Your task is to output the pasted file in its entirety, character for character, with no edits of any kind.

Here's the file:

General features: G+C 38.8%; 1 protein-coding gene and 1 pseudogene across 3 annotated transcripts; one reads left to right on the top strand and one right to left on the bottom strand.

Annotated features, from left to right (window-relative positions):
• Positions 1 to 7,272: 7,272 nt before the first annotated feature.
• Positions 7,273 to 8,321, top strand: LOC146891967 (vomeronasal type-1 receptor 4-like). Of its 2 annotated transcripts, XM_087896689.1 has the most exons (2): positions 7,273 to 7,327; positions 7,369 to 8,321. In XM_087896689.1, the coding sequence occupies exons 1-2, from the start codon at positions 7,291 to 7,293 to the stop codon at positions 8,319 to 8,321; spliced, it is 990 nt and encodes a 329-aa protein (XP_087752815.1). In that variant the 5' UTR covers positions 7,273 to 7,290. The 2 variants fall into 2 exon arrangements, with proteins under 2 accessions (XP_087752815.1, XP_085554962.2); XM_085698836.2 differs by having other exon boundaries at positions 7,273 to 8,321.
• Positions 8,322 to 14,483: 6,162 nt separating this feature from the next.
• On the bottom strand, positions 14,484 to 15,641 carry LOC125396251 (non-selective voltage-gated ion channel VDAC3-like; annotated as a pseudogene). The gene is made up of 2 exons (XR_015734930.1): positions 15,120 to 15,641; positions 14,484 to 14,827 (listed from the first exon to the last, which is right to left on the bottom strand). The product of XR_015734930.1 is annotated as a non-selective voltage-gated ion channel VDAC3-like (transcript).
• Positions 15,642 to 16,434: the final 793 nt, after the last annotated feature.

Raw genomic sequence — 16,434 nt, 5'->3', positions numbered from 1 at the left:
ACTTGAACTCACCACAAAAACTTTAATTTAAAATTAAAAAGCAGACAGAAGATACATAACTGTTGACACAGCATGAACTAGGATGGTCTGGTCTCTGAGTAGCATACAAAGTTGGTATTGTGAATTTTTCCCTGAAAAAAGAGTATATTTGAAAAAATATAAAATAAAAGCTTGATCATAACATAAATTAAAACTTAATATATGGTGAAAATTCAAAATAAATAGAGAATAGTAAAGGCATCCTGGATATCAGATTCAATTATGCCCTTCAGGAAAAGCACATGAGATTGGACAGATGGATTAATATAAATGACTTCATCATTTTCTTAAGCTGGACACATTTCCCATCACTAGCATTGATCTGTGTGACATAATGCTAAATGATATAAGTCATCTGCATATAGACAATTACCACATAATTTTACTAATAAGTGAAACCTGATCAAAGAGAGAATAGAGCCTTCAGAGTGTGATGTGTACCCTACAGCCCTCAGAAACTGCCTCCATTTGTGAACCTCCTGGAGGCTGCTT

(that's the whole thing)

General features: G+C 38.8%; 1 protein-coding gene and 1 pseudogene across 3 annotated transcripts; one reads left to right on the top strand and one right to left on the bottom strand.

Annotated features, from left to right (window-relative positions):
• Positions 1 to 7,272: 7,272 nt before the first annotated feature.
• Positions 7,273 to 8,321, top strand: LOC146891967 (vomeronasal type-1 receptor 4-like). Of its 2 annotated transcripts, XM_087896689.1 has the most exons (2): positions 7,273 to 7,327; positions 7,369 to 8,321. In XM_087896689.1, the coding sequence occupies exons 1-2, from the start codon at positions 7,291 to 7,293 to the stop codon at positions 8,319 to 8,321; spliced, it is 990 nt and encodes a 329-aa protein (XP_087752815.1). In that variant the 5' UTR covers positions 7,273 to 7,290. The 2 variants fall into 2 exon arrangements, with proteins under 2 accessions (XP_087752815.1, XP_085554962.2); XM_085698836.2 differs by having other exon boundaries at positions 7,273 to 8,321.
• Positions 8,322 to 14,483: 6,162 nt separating this feature from the next.
• On the bottom strand, positions 14,484 to 15,641 carry LOC125396251 (non-selective voltage-gated ion channel VDAC3-like; annotated as a pseudogene). The gene is made up of 2 exons (XR_015734930.1): positions 15,120 to 15,641; positions 14,484 to 14,827 (listed from the first exon to the last, which is right to left on the bottom strand). The product of XR_015734930.1 is annotated as a non-selective voltage-gated ion channel VDAC3-like (transcript).
• Positions 15,642 to 16,434: the final 793 nt, after the last annotated feature.

Raw genomic sequence — 16,434 nt, 5'->3', positions numbered from 1 at the left:
ACTTGAACTCACCACAAAAACTTTAATTTAAAATTAAAAAGCAGACAGAAGATACATAACTGTTGACACAGCATGAACTAGGATGGTCTGGTCTCTGAGTAGCATACAAAGTTGGTATTGTGAATTTTTCCCTGAAAAAAGAGTATATTTGAAAAAATATAAAATAAAAGCTTGATCATAACATAAATTAAAACTTAATATATGGTGAAAATTCAAAATAAATAGAGAATAGTAAAGGCATCCTGGATATCAGATTCAATTATGCCCTTCAGGAAAAGCACATGAGATTGGACAGATGGATTAATATAAATGACTTCATCATTTTCTTAAGCTGGACACATTTCCCATCACTAGCATTGATCTGTGTGACATAATGCTAAATGATATAAGTCATCTGCATATAGACAATTACCACATAATTTTACTAATAAGTGAAACCTGATCAAAGAGAGAATAGAGCCTTCAGAGTGTGATGTGTACCCTACAGCCCTCAGAAACTGCCTCCATTTGTGAACCTCCTGGAGGCTGCTT